Researchers from the UK and France have found that a diet low in fermentable oligosaccharides, disaccharides, monosaccharides, and polyols (FODMAP) improved some gut symptoms and improved health-related quality of life for sufferers of inflammatory bowel disease (IBD). Their research study was published in Gastroenterology.
For the four-week diet study, the researchers analyzed 52 patients who suffer from IBD and had persistent gut symptoms despite no ongoing gut inflammation. The patients were randomly assigned to two groups. The first group received a low FODMAP diet, restricting intakes of foods such as wheat, dairy, onions, and garlic. The second group received a controlled “normal” FODMAP diet. A majority (52%) of patients consuming the low FODMAP diet reported adequate relief of gut symptoms such as swelling of the stomach and flatulence, had a greater reduction in gut symptom severity, and had a higher health-related quality of life score.
“While we know that the low FODMAP diet is effective in patients with irritable bowel syndrome (IBS), this is the first randomized trial showing that it’s effective in reducing common gut symptoms experienced by patients with IBD in remission. This improves health-related quality of life in these patients,” stated lead researcher Selina Cox from King’s College London.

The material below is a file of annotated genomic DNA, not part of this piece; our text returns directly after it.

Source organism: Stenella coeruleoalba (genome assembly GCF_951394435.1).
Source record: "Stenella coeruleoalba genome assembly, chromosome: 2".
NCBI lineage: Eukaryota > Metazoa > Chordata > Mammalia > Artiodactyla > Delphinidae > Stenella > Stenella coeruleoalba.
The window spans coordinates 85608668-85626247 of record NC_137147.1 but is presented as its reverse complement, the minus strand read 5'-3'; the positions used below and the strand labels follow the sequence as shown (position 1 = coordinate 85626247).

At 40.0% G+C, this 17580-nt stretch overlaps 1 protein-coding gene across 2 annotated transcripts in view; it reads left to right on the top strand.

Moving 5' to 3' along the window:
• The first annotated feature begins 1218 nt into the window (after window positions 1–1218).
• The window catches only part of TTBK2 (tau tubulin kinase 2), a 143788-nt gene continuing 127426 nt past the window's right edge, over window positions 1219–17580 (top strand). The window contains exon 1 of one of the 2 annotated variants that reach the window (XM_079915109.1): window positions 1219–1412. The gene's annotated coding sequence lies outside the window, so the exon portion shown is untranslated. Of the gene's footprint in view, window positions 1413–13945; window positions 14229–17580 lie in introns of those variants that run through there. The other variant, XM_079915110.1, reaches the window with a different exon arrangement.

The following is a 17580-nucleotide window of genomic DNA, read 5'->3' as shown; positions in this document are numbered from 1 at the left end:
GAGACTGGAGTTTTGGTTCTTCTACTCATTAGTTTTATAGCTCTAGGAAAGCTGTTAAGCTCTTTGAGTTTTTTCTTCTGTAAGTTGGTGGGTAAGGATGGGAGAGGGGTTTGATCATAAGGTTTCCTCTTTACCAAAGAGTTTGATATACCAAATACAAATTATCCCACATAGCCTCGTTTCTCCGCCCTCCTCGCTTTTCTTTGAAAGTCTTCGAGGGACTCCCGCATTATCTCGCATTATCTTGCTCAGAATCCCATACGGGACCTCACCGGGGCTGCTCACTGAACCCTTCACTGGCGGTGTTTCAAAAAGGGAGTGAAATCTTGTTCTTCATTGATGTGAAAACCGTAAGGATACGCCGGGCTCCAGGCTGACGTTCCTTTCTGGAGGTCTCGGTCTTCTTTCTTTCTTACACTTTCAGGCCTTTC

The researchers also discovered that the low FODMAP diet reduces certain gut bacteria, such as Bifidobacteria, that may be beneficial to health and may reduce inflammation. Despite the changes in beneficial bacteria, gut inflammation did not appear to increase after the low FODMAP diet in patients with IBD.
“We carried out this randomized controlled trial to establish whether these common gut symptoms in patients with IBD in remission could be managed by the low FODMAP diet. Indeed, this could represent a safe and cost-effective management option,” said researcher Kevin Whelan from King’s College London.
The research team plans to study the effects of a longer-term low FODMAP diet and establish the effect of FODMAP reintroduction on gut symptoms and gut bacteria.
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